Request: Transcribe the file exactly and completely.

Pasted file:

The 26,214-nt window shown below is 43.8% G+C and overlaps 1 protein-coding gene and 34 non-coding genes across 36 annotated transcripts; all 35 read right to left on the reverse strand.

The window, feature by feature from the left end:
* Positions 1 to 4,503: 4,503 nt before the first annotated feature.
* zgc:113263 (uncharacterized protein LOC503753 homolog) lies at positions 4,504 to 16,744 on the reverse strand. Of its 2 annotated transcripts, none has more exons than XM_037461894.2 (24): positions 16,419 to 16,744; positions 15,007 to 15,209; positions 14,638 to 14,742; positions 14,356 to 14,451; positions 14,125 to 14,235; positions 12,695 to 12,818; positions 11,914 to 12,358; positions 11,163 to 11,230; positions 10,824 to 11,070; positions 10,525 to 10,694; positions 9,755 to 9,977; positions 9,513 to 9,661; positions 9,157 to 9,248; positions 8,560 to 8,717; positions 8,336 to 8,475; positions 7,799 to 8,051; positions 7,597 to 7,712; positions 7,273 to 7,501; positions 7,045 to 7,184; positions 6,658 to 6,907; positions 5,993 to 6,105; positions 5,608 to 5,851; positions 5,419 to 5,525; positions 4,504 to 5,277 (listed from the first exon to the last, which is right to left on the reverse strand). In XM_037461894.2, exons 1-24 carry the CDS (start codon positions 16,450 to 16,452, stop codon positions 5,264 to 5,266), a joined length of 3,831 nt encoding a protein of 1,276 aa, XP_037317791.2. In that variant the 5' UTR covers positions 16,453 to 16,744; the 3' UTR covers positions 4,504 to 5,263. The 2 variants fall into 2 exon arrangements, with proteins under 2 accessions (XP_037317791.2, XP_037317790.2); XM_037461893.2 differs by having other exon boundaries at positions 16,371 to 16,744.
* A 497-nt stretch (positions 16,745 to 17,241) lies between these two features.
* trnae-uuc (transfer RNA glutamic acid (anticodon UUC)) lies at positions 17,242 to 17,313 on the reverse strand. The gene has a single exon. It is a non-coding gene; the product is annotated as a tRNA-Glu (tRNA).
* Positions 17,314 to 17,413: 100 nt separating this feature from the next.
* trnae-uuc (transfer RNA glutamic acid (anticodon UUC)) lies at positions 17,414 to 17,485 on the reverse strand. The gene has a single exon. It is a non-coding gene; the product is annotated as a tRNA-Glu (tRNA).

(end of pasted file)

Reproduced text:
The 26,214-nt window shown below is 43.8% G+C and overlaps 1 protein-coding gene and 34 non-coding genes across 36 annotated transcripts; all 35 read right to left on the reverse strand.

The window, feature by feature from the left end:
* Positions 1 to 4,503: 4,503 nt before the first annotated feature.
* zgc:113263 (uncharacterized protein LOC503753 homolog) lies at positions 4,504 to 16,744 on the reverse strand. Of its 2 annotated transcripts, none has more exons than XM_037461894.2 (24): positions 16,419 to 16,744; positions 15,007 to 15,209; positions 14,638 to 14,742; positions 14,356 to 14,451; positions 14,125 to 14,235; positions 12,695 to 12,818; positions 11,914 to 12,358; positions 11,163 to 11,230; positions 10,824 to 11,070; positions 10,525 to 10,694; positions 9,755 to 9,977; positions 9,513 to 9,661; positions 9,157 to 9,248; positions 8,560 to 8,717; positions 8,336 to 8,475; positions 7,799 to 8,051; positions 7,597 to 7,712; positions 7,273 to 7,501; positions 7,045 to 7,184; positions 6,658 to 6,907; positions 5,993 to 6,105; positions 5,608 to 5,851; positions 5,419 to 5,525; positions 4,504 to 5,277 (listed from the first exon to the last, which is right to left on the reverse strand). In XM_037461894.2, exons 1-24 carry the CDS (start codon positions 16,450 to 16,452, stop codon positions 5,264 to 5,266), a joined length of 3,831 nt encoding a protein of 1,276 aa, XP_037317791.2. In that variant the 5' UTR covers positions 16,453 to 16,744; the 3' UTR covers positions 4,504 to 5,263. The 2 variants fall into 2 exon arrangements, with proteins under 2 accessions (XP_037317791.2, XP_037317790.2); XM_037461893.2 differs by having other exon boundaries at positions 16,371 to 16,744.
* A 497-nt stretch (positions 16,745 to 17,241) lies between these two features.
* trnae-uuc (transfer RNA glutamic acid (anticodon UUC)) lies at positions 17,242 to 17,313 on the reverse strand. The gene has a single exon. It is a non-coding gene; the product is annotated as a tRNA-Glu (tRNA).
* Positions 17,314 to 17,413: 100 nt separating this feature from the next.
* trnae-uuc (transfer RNA glutamic acid (anticodon UUC)) lies at positions 17,414 to 17,485 on the reverse strand. The gene has a single exon. It is a non-coding gene; the product is annotated as a tRNA-Glu (tRNA).